Schools in Limpopo had received textbooks by Thursday but not the required amounts or specified books, the SA Principals' Association said.
"Some schools received all the textbooks they required and some just received books for the sake of receiving," said the association's deputy president Ngoako Rapaledi.
"Delivery is delivery yes – but delivery of what? I was given 100 Sepedi books to be shared by over 600 learners."
The basic education department said about 99 percent of textbooks have been delivered and claims that some schools still waiting for books were a "source of concern".
The Democratic Alliance, which was closely monitoring the delivery, said pupils in Limpopo were deprived of their constitutional right to learn, read and acquire knowledge.
"The DA's activists on the ground have identified more than 129 schools in Limpopo that either did not receive any books, received the wrong books or didn't receive enough books by last night," spokesman Mmusi Maimane said in a statement.
"This is only from the limited sample of schools we were able to visit. The chaos is likely to affect hundreds of others as well. But the real deadline was seven months ago, not yesterday."
Rapaledi said teachers in the area were now encouraged to think of new ways to help pupils.
"We need to find a way to help the learners. Schools might have to borrow books to and from each other to help learners," he said.
Human rights group Women and Men Against Child Abuse said educational neglect was also a form of child abuse.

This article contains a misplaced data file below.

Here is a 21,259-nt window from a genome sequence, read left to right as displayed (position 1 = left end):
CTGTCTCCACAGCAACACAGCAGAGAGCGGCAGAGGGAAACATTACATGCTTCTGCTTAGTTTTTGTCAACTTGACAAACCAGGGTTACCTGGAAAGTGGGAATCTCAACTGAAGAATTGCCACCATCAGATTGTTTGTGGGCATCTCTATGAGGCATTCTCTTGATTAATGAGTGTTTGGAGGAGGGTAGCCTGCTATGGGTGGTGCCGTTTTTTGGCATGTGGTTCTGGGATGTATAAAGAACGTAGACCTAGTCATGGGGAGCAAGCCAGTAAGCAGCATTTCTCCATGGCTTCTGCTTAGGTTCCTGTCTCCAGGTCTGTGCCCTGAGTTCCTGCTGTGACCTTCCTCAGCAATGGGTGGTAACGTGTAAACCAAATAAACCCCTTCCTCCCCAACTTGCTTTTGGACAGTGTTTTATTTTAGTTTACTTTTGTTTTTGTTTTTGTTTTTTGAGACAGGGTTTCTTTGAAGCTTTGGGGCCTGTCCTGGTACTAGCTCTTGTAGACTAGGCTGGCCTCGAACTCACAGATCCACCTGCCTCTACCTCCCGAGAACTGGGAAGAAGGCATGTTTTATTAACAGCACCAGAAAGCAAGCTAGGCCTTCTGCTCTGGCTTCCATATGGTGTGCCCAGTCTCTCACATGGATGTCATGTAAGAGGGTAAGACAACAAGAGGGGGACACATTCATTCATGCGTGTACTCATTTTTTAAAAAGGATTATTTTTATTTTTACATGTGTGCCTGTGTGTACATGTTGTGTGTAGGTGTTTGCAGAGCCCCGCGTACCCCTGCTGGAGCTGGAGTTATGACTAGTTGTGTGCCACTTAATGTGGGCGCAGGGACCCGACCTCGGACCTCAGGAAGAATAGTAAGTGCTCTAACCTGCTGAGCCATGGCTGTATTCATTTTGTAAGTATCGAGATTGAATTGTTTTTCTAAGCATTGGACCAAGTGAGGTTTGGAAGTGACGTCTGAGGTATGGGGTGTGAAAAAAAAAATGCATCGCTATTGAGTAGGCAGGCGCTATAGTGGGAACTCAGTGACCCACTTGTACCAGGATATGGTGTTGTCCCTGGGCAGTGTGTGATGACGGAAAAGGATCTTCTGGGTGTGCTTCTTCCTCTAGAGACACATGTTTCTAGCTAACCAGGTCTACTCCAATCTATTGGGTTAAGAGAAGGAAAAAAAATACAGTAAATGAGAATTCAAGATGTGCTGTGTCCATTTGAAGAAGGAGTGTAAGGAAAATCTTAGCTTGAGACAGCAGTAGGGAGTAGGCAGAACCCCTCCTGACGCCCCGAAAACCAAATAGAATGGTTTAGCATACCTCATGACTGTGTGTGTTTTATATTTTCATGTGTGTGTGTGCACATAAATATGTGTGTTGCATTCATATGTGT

"Educational neglect can lead to the child failing to acquire basic life skills, dropping out of school or continually displaying disruptive behaviour," spokeswoman Vincentia Dlamini-Ngobese said in a statement.
"We are appalled that our government continues to fail in providing effective education for our children through bad policy, poor planning, and cadre deployment with no system of performance contracts..."
The Congress of SA Trade Unions (Cosatu) in North West said it was disturbed by the continuous appointment of "incompetent people" by the department of education at a national level.
The National Union of Metalworkers of SA (Numsa) said the textbook crisis had rendered the future of pupils into "tatters".
Numsa said the department should stop using private contractors to produce textbooks because the government had the capacity to produce the required textbooks.
The department of basic education was initially ordered in May to provide Limpopo schools with textbooks by June 15.
The High Court in Pretoria ruled in May that the department's failure to provide textbooks violated the Constitution.
Section 27, which brought the application, met the department after the first deadline expired, and it was decided that delivery of the textbooks be completed by Wednesday.
The education department said it has a catch-up plan which includes a winter programme for Grade 12 pupils and Saturday classes. Other grades would have their own plans, depending which textbooks they did not get.
The national department took over the running of Limpopo's education department in December following maladministration by the provincial department.